A Victorian Christmas

So as we draw nearer to Christmas I thought that I would do a post on a Traditional Victorian Christmas before everything became too commercialize when it use to take months of preparation to make sure Christmas was that extra special. The Victorian’s saw Christmas as a Religious occasion but giving and family were the most important things to the Victorians at Christmas time. The reason their Christmas was extra special was because it was all about the handmade things for example: Mufflers, embroidered handkerchiefs, bookmarks, pen wipers and so much more. That is why it took them months of preparation to make sure that Christmas was just as special every year. This preparation normally took place throughout the Autumn and Winter months. Even when it came to them wrapping the gifts that they had made with loving care they made sure that the colour of the paper, tissue and cloth matched the ribbons that they were going to use.

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Once Christmas Eve arrives the last of the relatives will arrive for the celebrations of Christmas. This is quite a bit different from our Christmas because now-a-days it is mostly common that we have our immediate family around us at Christmas time. Whereas in the Victorian times it wasn’t just immediate family members that arrived to celebrate Christmas it was aunts, uncles, cousins, grandparents. The reason for this was because family was the most important aspect to the Victorians. On the afternoon of Christmas Eve the children finally get to see the Christmas Tree which has been locked away in the parlor. The Victorians decorate their Christmas tree with candles, tinsel, ornaments that have been handmade by them with bits of colourful scraps of art, ribbons, and so much more. They even decorated the Christmas tree with ropes of popcorn and cranberries. Then during the evening that was the time when the Victorians exchange gifts. Once the exchange of gifts had taken place they perform Musical and acting performances.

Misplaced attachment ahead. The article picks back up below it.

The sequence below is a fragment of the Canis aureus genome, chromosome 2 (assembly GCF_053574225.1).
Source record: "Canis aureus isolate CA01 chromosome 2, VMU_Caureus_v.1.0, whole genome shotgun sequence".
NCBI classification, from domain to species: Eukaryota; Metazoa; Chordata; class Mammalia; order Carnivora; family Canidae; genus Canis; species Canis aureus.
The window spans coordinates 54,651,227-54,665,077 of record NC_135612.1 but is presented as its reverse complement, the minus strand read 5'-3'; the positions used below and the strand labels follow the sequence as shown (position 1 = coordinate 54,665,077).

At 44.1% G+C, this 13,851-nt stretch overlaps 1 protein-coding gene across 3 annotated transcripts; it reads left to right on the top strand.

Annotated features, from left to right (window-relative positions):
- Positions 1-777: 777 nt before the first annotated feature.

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Finally the day that everyone has been waiting for and the long preparations have finally leads to Christmas day. The Victorians started their Christmas Day with Christmas Mass. After Mass they take a trip to the bakers to pick up their Christmas goose and other meats. After their grand Christmas dinner and Christmas pudding they clear up and have afternoon naps. They then go to visit friends. Another thing that it different to our Christmas is that in Victorian England most of the shops stayed open even on the festive day. Caroling also takes place the same day when families go door-to-door to their neighbors to entertain them with festive Christmas songs.

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Christmas Day then draws to a close and it is time for the festivities of Boxing Day the Victorians devoted this day to Charity. This is where gifts of money are put into a small little box and are then given to servants, tradesmen and the needy.

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So that concludes my post on A Victorian Christmas. Hope your liked it and I’m just going to say one more thing and that is MERRY CHRISTMAS  TO ALL – AND TO ALL A GOOD NIGHT.

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